Tools for better pancreatic cancer surgery

Pancreatic cancer is a leading cause of cancer-related death. Technology from an EU-funded project could guide surgery to remove pancreatic tumours and target post-operative radiotherapy to cancerous cells, improving patients' chances of survival.

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Countries
Countries
  Algeria
  Argentina
  Australia
  Austria
  Bangladesh
  Belarus
  Belgium
  Benin
  Bolivia
  Bosnia and Herzegovina
  Brazil
  Bulgaria
  Burkina Faso
  Cambodia
  Cameroon
  Canada
  Cape Verde
  Chile
  China
  Colombia
  Costa Rica
  Croatia
  Cyprus
  Czechia
  Denmark
  Ecuador
  Egypt
  Estonia
  Ethiopia
  Faroe Islands
  Finland
  France
  French Polynesia
  Georgia


  Infocentre

Published: 16 April 2019  
Related theme(s) and subtheme(s)
Health & life sciencesMajor diseases  |  Medical research
Industrial researchMaterials & products
Information societyInformation technology
Innovation
Research policyHorizon 2020
Countries involved in the project described in the article
France  |  Germany  |  Netherlands  |  United Kingdom
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Tools for better pancreatic cancer surgery

© sudok1 - fotolia.com

Updated on 16 April 2019

Pancreatic cancers, located deep in the body, are surrounded by important arteries and veins and often only detected at an advanced stage. The EU-funded PRISAR project has developed imaging tools that indicate a pancreatic tumour’s edges, which could help surgeons to remove as much of the mass as possible more safely. Other techniques developed in the project aim to direct radionuclide therapy at any remaining tumour cells.

Together, these techniques could reduce the chances of secondary tumours, known as metastases, and limit damage to healthy cells and tissue. They would also reduce complications and treatment time. Patients will experience a better quality of life, while healthcare systems save on treatment costs.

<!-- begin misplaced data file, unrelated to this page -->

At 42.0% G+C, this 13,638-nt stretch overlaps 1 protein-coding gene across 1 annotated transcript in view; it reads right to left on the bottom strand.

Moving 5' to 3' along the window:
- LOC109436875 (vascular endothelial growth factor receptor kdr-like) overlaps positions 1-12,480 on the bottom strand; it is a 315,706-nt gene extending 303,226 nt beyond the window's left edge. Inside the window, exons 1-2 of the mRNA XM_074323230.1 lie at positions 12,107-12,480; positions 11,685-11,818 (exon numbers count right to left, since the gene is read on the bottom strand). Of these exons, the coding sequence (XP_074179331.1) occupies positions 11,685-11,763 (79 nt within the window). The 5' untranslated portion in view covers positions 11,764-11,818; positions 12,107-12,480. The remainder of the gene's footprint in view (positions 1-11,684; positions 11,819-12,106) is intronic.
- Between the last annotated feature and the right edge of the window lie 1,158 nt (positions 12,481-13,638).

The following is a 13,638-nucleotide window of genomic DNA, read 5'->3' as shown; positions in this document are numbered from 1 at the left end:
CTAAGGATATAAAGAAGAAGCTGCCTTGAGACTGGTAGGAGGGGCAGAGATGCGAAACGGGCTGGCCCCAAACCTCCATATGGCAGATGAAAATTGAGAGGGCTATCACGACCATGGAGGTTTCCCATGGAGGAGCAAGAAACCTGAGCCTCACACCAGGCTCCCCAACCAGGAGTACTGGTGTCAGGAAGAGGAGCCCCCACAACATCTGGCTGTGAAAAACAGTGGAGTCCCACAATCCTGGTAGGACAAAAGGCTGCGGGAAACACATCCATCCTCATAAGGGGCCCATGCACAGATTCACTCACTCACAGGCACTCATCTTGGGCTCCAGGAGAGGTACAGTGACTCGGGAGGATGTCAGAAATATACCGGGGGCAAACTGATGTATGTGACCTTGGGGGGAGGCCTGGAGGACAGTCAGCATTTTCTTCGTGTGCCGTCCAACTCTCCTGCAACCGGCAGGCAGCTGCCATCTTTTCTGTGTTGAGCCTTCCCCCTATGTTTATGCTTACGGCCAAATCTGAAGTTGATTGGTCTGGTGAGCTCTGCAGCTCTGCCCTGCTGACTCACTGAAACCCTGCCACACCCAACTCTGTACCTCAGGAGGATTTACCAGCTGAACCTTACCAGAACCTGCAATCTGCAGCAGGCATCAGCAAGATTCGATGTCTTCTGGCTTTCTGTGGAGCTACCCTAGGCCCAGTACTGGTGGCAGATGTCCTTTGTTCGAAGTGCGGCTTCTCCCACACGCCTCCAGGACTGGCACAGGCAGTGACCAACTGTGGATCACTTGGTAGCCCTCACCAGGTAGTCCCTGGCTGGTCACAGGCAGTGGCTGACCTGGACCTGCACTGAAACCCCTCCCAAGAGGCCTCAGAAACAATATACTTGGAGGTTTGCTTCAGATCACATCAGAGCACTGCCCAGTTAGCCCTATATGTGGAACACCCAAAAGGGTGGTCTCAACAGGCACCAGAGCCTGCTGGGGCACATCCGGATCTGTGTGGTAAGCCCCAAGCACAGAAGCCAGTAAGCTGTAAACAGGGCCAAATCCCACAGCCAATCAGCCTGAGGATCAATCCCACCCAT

Dye, camera, therapy

PRISAR researchers have developed a fluorescent dye – a chemical probe – that is attracted to chemical signals produced by a pancreatic tumour. The dye targets new blood vessels associated with cancerous cells so that it defines the tumour’s edges on monitoring equipment.

The project team has piloted this tumour detection on various standard imaging devices, using a mouse model they developed for the project.

PRISAR has also produced a prototype camera for doctors to use with the chemical probe in surgery. The hand-held device detects the dye using laser-generated sound waves – a process known as optoacoustic imaging. This system is being certified as a medical device for human use.

Finally, the team has adapted the chemical probe to target radiotherapy to cancerous cells. This part of the project has also generated information on how different pancreatic tumours behave, which could be used to help to develop personalised treatment.

Project results could have wider impacts. The imaging research contributes to a standard definition of a clear tumour margin, big data processing developed in PRISAR is relevant for other diseases, and overall, the project is contributing to Europe’s competitiveness in medical imaging.

Project details

  • Project acronym: PRISAR
  • Participants: Netherlands (Coordinator), Germany, UK, France
  • Project N°: 644373
  • Total costs: € 2 430 000
  • EU contribution: € 2 430 000
  • Duration: February 2015 to January 2019

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